Cambridge Finds Link Between Heart Failure, Genes and Environment

by Tanya Thomas on  January 15, 2010 at 2:50 PM Heart Disease News   - G J E 4
 Cambridge Finds Link Between Heart Failure, Genes and Environment
Is there a 'link' between heart failure, our genes and our environment? If yes, then researchers at Cambridge University claim to have located it.

Their study could open up completely new ways of managing and treating heart disease.

In their research, they compared heart tissue from two groups - patients with end-stage heart failure and those with healthy hearts.

The diseased tissue came from men who had undergone heart transplants at Papworth Hospital, Cambridge, and the healthy hearts from age-matched victims of road traffic accidents.

And the researchers found that specific regions of the DNA in the diseased hearts contained "marks" known as DNA methylation, whereas the healthy hearts did not.

This is the first study linking DNA methylation with human heart failure.

DNA methylation is already known to play a key part in development of most cancers, and its role in other complex diseases such as schizophrenia and diabetes is being investigated.

The study has indicated that the process also underlies development of different types of heart disease.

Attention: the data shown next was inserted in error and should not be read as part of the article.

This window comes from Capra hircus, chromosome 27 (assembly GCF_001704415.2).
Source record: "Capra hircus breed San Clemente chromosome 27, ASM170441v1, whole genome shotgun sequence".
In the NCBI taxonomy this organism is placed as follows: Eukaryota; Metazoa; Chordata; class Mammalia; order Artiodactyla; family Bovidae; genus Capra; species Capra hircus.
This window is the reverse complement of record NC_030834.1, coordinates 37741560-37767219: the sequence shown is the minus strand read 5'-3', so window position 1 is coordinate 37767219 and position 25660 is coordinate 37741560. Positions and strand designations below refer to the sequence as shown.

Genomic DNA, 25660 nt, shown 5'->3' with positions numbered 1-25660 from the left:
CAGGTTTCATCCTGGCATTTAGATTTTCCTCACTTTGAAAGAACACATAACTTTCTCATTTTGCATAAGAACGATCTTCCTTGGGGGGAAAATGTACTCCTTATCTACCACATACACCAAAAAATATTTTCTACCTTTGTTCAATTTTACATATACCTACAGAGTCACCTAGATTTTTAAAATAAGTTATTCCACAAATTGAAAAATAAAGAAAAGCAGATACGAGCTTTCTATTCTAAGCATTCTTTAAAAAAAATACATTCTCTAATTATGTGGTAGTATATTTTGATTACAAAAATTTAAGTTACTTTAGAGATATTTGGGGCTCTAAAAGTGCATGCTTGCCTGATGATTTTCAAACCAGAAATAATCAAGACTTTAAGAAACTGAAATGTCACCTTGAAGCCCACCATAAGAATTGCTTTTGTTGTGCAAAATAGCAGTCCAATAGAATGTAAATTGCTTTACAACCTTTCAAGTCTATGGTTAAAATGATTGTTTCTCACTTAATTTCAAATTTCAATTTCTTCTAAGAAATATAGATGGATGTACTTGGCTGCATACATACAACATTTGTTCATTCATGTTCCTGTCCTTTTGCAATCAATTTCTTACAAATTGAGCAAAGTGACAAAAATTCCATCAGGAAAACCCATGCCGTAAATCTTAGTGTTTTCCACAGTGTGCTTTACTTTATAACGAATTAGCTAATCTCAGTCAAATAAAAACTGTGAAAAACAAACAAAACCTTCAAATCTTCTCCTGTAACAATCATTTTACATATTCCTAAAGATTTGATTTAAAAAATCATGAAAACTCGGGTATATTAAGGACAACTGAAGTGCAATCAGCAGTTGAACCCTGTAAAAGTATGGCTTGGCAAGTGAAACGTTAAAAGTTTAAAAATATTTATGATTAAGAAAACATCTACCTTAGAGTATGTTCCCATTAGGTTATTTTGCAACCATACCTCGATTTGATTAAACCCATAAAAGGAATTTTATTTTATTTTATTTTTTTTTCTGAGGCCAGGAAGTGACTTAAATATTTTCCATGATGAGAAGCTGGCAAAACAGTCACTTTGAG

"DNA methylation leaves 'marks' on the genome, and there is already good evidence that these marks are strongly influenced by environment and diet. We found that this process is different in diseased and normal hearts. Linking all these things together suggests this may be the 'missing link' between environmental factors and heart failure," said lead author Dr Roger Foo.

The findings deepen our understanding of the genetic changes that can lead to heart disease, and how these can be caused by diet and the environment.

Thus, the findings should open up new ways of managing and treating heart disease.

"The next stage of our research is to find hotspots in the genome. This should help us identify people at risk of heart disease, and pinpoint patients whose disease will progress fastest. This would radically alter how we manage patients with heart disease, allowing us to target treatments and tailor monitoring," explained Foo.

The study has been published in PLoS ONE.

Source: ANI

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